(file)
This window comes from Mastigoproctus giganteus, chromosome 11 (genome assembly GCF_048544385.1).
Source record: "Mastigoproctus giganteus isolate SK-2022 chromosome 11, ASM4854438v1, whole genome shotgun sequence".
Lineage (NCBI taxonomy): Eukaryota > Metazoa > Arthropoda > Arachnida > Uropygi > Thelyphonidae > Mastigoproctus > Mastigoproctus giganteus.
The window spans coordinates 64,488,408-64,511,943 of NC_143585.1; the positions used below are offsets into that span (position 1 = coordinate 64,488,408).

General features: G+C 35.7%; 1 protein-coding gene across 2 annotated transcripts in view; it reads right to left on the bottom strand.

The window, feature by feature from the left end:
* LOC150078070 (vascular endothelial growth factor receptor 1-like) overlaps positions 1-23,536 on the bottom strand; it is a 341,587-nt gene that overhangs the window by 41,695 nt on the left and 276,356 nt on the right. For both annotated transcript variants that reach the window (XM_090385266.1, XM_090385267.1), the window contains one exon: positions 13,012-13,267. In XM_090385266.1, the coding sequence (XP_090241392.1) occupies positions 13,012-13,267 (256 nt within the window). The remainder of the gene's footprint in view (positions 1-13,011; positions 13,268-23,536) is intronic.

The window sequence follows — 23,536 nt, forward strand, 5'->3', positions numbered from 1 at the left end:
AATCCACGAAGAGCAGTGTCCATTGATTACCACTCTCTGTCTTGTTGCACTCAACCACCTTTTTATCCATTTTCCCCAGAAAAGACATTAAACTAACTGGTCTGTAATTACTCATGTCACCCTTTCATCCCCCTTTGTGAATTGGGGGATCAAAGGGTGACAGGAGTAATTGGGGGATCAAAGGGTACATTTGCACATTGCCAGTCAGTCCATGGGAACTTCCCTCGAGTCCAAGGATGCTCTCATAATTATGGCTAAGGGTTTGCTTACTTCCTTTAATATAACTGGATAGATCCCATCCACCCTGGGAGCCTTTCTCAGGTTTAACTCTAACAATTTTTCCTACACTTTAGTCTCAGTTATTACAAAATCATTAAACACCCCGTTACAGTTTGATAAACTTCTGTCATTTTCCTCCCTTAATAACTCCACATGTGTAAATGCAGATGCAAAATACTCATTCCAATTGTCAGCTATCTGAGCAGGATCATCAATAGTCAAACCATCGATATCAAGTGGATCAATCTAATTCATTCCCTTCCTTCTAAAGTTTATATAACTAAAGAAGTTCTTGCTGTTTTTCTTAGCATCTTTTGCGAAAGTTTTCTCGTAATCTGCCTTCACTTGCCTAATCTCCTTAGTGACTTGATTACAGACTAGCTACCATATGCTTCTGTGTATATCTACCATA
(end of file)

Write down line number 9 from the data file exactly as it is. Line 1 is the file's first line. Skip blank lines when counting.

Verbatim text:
AATCCACGAAGAGCAGTGTCCATTGATTACCACTCTCTGTCTTGTTGCACTCAACCACCTTTTTATCCATTTTCCCCAGAAAAGACATTAAACTAACTGGTCTGTAATTACTCATGTCACCCTTTCATCCCCCTTTGTGAATTGGGGGATCAAAGGGTGACAGGAGTAATTGGGGGATCAAAGGGTACATTTGCACATTGCCAGTCAGTCCATGGGAACTTCCCTCGAGTCCAAGGATGCTCTCATAATTATGGCTAAGGGTTTGCTTACTTCCTTTAATATAACTGGATAGATCCCATCCACCCTGGGAGCCTTTCTCAGGTTTAACTCTAACAATTTTTCCTACACTTTAGTCTCAGTTATTACAAAATCATTAAACACCCCGTTACAGTTTGATAAACTTCTGTCATTTTCCTCCCTTAATAACTCCACATGTGTAAATGCAGATGCAAAATACTCATTCCAATTGTCAGCTATCTGAGCAGGATCATCAATAGTCAAACCATCGATATCAAGTGGATCAATCTAATTCATTCCCTTCCTTCTAAAGTTTATATAACTAAAGAAGTTCTTGCTGTTTTTCTTAGCATCTTTTGCGAAAGTTTTCTCGTAATCTGCCTTCACTTGCCTAATCTCCTTAGTGACTTGATTACAGACTAGCTACCATATGCTTCTGTGTATATCTACCATA